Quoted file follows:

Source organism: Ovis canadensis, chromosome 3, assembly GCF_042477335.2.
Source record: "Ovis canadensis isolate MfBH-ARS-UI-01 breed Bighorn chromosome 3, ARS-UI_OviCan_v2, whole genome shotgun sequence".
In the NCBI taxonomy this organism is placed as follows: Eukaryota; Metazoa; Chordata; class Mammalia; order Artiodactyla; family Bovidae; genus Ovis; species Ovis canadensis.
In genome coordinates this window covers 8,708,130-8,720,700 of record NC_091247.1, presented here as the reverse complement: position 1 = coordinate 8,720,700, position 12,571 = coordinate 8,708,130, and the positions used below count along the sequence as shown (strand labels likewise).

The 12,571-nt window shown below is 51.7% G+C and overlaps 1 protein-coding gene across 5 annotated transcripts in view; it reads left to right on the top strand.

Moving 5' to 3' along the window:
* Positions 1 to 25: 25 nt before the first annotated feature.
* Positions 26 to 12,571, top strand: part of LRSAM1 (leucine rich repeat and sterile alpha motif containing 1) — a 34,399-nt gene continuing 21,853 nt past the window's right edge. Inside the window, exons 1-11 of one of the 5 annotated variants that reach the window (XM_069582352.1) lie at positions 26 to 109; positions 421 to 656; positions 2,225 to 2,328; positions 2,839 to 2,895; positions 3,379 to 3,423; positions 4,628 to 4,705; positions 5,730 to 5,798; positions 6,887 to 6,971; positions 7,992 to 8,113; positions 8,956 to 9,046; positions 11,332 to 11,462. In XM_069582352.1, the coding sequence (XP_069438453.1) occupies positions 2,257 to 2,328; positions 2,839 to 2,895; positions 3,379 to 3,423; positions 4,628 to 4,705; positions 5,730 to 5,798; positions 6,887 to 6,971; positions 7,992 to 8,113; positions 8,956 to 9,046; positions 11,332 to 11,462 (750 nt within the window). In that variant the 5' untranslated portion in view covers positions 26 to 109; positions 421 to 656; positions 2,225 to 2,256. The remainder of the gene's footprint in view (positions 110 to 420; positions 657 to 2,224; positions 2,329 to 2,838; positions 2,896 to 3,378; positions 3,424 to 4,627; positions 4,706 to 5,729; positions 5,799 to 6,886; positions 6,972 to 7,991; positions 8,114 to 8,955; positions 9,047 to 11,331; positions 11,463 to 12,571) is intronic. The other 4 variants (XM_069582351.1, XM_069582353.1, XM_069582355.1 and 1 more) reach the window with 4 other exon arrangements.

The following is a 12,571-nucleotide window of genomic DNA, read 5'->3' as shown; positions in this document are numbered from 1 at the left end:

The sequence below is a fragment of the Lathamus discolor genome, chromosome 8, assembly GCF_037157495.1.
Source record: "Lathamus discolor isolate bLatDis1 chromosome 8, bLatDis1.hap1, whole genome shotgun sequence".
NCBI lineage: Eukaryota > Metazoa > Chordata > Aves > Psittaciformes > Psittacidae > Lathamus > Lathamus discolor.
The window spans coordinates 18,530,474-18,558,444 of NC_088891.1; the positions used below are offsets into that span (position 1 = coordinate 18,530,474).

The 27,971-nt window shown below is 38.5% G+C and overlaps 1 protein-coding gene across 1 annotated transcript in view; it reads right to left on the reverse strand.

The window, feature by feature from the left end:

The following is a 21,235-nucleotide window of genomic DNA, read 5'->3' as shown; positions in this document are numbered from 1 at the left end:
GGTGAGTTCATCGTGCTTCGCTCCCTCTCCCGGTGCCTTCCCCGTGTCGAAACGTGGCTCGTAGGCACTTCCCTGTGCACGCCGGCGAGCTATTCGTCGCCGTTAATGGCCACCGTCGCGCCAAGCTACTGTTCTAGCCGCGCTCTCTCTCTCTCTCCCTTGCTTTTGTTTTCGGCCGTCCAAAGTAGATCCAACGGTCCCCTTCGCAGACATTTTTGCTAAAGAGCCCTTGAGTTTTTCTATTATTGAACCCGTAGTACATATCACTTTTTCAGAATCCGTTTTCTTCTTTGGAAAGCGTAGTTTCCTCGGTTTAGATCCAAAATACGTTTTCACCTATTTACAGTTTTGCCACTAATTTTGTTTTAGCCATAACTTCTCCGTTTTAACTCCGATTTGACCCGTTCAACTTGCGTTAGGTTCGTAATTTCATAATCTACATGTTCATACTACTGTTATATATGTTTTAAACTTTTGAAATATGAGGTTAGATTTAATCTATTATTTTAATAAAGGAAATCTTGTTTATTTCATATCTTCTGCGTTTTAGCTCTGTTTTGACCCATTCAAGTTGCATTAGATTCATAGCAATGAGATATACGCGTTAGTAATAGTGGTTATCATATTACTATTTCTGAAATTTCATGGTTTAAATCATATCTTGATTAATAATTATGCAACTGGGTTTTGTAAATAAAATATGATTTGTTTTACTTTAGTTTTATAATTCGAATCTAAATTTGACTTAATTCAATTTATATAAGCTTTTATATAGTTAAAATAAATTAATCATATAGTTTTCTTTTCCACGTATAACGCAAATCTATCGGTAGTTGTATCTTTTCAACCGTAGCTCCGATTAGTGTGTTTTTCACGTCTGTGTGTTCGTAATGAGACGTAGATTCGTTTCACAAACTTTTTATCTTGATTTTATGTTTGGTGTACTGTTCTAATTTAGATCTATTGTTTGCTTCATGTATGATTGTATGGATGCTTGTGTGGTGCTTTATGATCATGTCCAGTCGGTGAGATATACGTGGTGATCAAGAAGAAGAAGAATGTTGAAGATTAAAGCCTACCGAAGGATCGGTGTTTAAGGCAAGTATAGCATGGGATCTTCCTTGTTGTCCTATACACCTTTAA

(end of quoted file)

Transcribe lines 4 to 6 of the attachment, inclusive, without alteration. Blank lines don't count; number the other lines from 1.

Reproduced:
In genome coordinates this window covers 8,708,130-8,720,700 of record NC_091247.1, presented here as the reverse complement: position 1 = coordinate 8,720,700, position 12,571 = coordinate 8,708,130, and the positions used below count along the sequence as shown (strand labels likewise).

The 12,571-nt window shown below is 51.7% G+C and overlaps 1 protein-coding gene across 5 annotated transcripts in view; it reads left to right on the top strand.

Moving 5' to 3' along the window: